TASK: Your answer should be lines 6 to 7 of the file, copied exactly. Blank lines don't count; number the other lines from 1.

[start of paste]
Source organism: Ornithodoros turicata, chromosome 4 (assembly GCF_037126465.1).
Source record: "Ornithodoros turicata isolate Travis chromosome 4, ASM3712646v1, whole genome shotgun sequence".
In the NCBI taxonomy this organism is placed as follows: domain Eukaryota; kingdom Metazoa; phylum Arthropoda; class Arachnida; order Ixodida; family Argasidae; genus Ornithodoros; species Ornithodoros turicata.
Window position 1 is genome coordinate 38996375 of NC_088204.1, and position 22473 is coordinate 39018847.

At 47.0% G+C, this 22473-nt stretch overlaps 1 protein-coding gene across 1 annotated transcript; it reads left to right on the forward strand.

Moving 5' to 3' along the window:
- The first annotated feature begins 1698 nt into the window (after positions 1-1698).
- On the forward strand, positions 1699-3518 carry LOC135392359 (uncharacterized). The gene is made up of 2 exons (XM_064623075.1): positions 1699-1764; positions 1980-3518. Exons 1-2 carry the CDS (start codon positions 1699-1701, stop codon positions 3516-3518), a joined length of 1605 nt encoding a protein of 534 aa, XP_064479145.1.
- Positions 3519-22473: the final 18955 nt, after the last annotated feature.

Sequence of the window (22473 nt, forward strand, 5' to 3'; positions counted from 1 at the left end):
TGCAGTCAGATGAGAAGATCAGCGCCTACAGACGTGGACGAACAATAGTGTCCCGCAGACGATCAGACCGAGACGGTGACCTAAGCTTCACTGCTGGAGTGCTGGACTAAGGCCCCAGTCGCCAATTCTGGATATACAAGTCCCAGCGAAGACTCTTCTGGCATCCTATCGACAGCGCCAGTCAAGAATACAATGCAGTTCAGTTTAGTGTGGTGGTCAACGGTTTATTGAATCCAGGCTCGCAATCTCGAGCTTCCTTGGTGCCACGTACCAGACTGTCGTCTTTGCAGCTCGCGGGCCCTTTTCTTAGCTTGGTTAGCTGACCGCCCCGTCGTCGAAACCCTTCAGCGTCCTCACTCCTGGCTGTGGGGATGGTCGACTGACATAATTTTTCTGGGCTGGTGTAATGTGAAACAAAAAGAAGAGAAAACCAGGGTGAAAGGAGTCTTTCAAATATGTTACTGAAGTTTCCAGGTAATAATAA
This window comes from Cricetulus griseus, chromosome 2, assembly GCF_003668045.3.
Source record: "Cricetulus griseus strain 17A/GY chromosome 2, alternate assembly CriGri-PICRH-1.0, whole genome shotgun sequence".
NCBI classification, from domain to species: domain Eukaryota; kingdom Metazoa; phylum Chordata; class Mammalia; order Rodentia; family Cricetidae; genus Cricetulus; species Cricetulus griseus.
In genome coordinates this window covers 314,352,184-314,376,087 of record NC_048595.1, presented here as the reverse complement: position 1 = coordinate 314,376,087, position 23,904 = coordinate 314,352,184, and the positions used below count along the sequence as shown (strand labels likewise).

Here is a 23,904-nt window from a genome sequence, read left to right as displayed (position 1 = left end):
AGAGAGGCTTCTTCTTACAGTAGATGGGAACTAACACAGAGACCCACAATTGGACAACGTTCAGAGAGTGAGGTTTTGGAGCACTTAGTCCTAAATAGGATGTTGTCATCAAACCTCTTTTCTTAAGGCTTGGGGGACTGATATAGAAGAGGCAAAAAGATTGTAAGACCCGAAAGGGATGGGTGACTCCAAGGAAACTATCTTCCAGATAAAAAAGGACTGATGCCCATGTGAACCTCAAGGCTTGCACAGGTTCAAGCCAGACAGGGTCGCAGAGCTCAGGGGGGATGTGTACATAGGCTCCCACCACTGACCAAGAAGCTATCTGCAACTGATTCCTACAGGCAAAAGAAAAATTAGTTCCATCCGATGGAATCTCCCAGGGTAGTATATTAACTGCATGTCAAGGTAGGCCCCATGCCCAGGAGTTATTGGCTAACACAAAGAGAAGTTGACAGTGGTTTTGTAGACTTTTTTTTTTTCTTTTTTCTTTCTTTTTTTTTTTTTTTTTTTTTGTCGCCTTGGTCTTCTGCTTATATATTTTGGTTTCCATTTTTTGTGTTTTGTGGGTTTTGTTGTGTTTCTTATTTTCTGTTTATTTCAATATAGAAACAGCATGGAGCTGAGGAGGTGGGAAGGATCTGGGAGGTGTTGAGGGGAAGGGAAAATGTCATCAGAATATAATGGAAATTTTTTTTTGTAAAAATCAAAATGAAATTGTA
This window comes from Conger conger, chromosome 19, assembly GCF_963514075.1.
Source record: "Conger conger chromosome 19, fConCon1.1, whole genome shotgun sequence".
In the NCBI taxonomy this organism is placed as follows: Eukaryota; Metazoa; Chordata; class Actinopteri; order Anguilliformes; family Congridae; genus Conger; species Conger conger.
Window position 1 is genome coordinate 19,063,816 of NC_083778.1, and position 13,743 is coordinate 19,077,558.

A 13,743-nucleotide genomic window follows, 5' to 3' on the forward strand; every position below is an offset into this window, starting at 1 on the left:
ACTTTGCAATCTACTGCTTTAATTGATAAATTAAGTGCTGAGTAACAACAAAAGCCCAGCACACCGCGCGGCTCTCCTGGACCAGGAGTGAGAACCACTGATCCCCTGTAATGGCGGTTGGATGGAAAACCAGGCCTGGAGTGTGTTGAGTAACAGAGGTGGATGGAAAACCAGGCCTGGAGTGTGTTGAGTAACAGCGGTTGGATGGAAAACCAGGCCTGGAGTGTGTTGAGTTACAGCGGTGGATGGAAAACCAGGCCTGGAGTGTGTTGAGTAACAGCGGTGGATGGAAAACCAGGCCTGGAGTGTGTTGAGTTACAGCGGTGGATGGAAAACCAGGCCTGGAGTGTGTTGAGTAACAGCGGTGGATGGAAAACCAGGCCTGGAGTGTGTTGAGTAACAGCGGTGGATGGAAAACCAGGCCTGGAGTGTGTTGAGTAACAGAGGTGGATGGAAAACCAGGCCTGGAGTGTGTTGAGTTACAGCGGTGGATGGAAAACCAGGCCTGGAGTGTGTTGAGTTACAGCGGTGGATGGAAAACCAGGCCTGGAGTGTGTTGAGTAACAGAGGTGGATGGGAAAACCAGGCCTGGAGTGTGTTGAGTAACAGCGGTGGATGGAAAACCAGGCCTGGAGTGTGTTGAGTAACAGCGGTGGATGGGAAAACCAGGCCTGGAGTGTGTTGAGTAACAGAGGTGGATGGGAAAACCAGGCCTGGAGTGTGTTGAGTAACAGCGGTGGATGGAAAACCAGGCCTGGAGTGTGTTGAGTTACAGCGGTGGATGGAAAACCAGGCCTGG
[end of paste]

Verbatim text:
Moving 5' to 3' along the window:
- The first annotated feature begins 1698 nt into the window (after positions 1-1698).